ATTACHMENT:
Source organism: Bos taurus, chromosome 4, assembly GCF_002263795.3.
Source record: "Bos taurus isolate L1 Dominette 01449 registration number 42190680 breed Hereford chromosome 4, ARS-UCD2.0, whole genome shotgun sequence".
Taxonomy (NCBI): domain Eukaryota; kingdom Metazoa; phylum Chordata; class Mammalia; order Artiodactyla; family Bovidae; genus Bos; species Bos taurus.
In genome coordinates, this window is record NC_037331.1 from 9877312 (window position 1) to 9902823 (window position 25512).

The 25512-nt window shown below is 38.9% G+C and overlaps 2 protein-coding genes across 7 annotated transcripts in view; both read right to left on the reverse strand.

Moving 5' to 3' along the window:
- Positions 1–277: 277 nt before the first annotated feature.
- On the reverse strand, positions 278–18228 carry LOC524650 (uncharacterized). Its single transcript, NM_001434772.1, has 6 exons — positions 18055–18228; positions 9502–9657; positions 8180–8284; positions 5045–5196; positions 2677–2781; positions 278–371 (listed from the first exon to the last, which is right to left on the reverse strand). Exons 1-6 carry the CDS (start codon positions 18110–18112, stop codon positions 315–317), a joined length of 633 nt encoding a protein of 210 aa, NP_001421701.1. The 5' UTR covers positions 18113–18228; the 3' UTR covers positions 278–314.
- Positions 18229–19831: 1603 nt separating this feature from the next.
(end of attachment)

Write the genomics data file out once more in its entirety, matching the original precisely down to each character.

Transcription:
Source organism: Bos taurus, chromosome 4, assembly GCF_002263795.3.
Source record: "Bos taurus isolate L1 Dominette 01449 registration number 42190680 breed Hereford chromosome 4, ARS-UCD2.0, whole genome shotgun sequence".
Taxonomy (NCBI): domain Eukaryota; kingdom Metazoa; phylum Chordata; class Mammalia; order Artiodactyla; family Bovidae; genus Bos; species Bos taurus.
In genome coordinates, this window is record NC_037331.1 from 9877312 (window position 1) to 9902823 (window position 25512).

The 25512-nt window shown below is 38.9% G+C and overlaps 2 protein-coding genes across 7 annotated transcripts in view; both read right to left on the reverse strand.

Moving 5' to 3' along the window:
- Positions 1–277: 277 nt before the first annotated feature.
- On the reverse strand, positions 278–18228 carry LOC524650 (uncharacterized). Its single transcript, NM_001434772.1, has 6 exons — positions 18055–18228; positions 9502–9657; positions 8180–8284; positions 5045–5196; positions 2677–2781; positions 278–371 (listed from the first exon to the last, which is right to left on the reverse strand). Exons 1-6 carry the CDS (start codon positions 18110–18112, stop codon positions 315–317), a joined length of 633 nt encoding a protein of 210 aa, NP_001421701.1. The 5' UTR covers positions 18113–18228; the 3' UTR covers positions 278–314.
- Positions 18229–19831: 1603 nt separating this feature from the next.